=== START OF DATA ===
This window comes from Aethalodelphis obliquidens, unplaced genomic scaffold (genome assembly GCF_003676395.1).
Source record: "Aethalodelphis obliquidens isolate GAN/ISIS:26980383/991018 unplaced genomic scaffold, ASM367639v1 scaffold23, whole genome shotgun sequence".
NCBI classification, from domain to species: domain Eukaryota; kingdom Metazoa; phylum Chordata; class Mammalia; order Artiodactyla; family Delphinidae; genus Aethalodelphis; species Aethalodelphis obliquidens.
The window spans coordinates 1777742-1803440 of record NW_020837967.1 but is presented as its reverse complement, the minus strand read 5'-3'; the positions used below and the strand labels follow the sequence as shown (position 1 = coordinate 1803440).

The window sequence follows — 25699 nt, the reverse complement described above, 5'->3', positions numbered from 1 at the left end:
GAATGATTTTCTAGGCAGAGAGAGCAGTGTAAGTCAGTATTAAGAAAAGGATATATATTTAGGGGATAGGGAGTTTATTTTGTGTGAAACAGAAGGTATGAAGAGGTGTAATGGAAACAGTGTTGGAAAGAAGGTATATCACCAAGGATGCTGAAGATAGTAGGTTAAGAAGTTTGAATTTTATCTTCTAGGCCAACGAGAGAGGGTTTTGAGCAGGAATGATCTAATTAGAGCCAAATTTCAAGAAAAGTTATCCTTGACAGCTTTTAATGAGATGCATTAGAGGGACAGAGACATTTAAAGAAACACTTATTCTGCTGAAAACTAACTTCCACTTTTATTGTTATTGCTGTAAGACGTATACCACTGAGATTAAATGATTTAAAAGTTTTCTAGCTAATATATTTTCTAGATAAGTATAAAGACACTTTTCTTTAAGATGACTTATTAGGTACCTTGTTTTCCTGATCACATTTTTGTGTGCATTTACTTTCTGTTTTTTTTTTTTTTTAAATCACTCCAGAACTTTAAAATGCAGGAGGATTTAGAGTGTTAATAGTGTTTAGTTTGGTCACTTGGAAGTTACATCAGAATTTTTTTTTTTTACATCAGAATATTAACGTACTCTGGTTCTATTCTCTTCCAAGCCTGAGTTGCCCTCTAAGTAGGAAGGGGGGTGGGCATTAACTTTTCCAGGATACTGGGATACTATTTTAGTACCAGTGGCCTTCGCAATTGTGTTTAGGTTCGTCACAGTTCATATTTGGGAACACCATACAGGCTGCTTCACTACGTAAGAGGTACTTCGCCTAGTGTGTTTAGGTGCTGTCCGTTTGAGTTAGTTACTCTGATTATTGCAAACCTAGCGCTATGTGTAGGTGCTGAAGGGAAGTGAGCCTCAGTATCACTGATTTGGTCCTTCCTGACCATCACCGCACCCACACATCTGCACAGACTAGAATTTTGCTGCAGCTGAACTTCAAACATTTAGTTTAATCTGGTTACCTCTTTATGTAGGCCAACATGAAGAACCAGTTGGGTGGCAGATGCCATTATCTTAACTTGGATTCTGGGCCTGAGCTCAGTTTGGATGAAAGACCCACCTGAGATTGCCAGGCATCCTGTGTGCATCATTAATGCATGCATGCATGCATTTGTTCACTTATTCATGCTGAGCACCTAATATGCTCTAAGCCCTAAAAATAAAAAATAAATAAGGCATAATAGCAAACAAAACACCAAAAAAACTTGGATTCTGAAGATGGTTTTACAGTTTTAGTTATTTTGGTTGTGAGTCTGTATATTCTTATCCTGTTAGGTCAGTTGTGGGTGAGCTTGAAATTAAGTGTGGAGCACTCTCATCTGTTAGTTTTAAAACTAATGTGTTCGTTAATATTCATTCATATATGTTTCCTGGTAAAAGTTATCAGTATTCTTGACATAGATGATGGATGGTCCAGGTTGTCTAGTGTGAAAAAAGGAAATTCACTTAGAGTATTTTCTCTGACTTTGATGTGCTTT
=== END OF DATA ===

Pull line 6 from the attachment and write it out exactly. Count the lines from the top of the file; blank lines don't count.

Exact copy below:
GAATGATTTTCTAGGCAGAGAGAGCAGTGTAAGTCAGTATTAAGAAAAGGATATATATTTAGGGGATAGGGAGTTTATTTTGTGTGAAACAGAAGGTATGAAGAGGTGTAATGGAAACAGTGTTGGAAAGAAGGTATATCACCAAGGATGCTGAAGATAGTAGGTTAAGAAGTTTGAATTTTATCTTCTAGGCCAACGAGAGAGGGTTTTGAGCAGGAATGATCTAATTAGAGCCAAATTTCAAGAAAAGTTATCCTTGACAGCTTTTAATGAGATGCATTAGAGGGACAGAGACATTTAAAGAAACACTTATTCTGCTGAAAACTAACTTCCACTTTTATTGTTATTGCTGTAAGACGTATACCACTGAGATTAAATGATTTAAAAGTTTTCTAGCTAATATATTTTCTAGATAAGTATAAAGACACTTTTCTTTAAGATGACTTATTAGGTACCTTGTTTTCCTGATCACATTTTTGTGTGCATTTACTTTCTGTTTTTTTTTTTTTTTAAATCACTCCAGAACTTTAAAATGCAGGAGGATTTAGAGTGTTAATAGTGTTTAGTTTGGTCACTTGGAAGTTACATCAGAATTTTTTTTTTTTACATCAGAATATTAACGTACTCTGGTTCTATTCTCTTCCAAGCCTGAGTTGCCCTCTAAGTAGGAAGGGGGGTGGGCATTAACTTTTCCAGGATACTGGGATACTATTTTAGTACCAGTGGCCTTCGCAATTGTGTTTAGGTTCGTCACAGTTCATATTTGGGAACACCATACAGGCTGCTTCACTACGTAAGAGGTACTTCGCCTAGTGTGTTTAGGTGCTGTCCGTTTGAGTTAGTTACTCTGATTATTGCAAACCTAGCGCTATGTGTAGGTGCTGAAGGGAAGTGAGCCTCAGTATCACTGATTTGGTCCTTCCTGACCATCACCGCACCCACACATCTGCACAGACTAGAATTTTGCTGCAGCTGAACTTCAAACATTTAGTTTAATCTGGTTACCTCTTTATGTAGGCCAACATGAAGAACCAGTTGGGTGGCAGATGCCATTATCTTAACTTGGATTCTGGGCCTGAGCTCAGTTTGGATGAAAGACCCACCTGAGATTGCCAGGCATCCTGTGTGCATCATTAATGCATGCATGCATGCATTTGTTCACTTATTCATGCTGAGCACCTAATATGCTCTAAGCCCTAAAAATAAAAAATAAATAAGGCATAATAGCAAACAAAACACCAAAAAAACTTGGATTCTGAAGATGGTTTTACAGTTTTAGTTATTTTGGTTGTGAGTCTGTATATTCTTATCCTGTTAGGTCAGTTGTGGGTGAGCTTGAAATTAAGTGTGGAGCACTCTCATCTGTTAGTTTTAAAACTAATGTGTTCGTTAATATTCATTCATATATGTTTCCTGGTAAAAGTTATCAGTATTCTTGACATAGATGATGGATGGTCCAGGTTGTCTAGTGTGAAAAAAGGAAATTCACTTAGAGTATTTTCTCTGACTTTGATGTGCTTT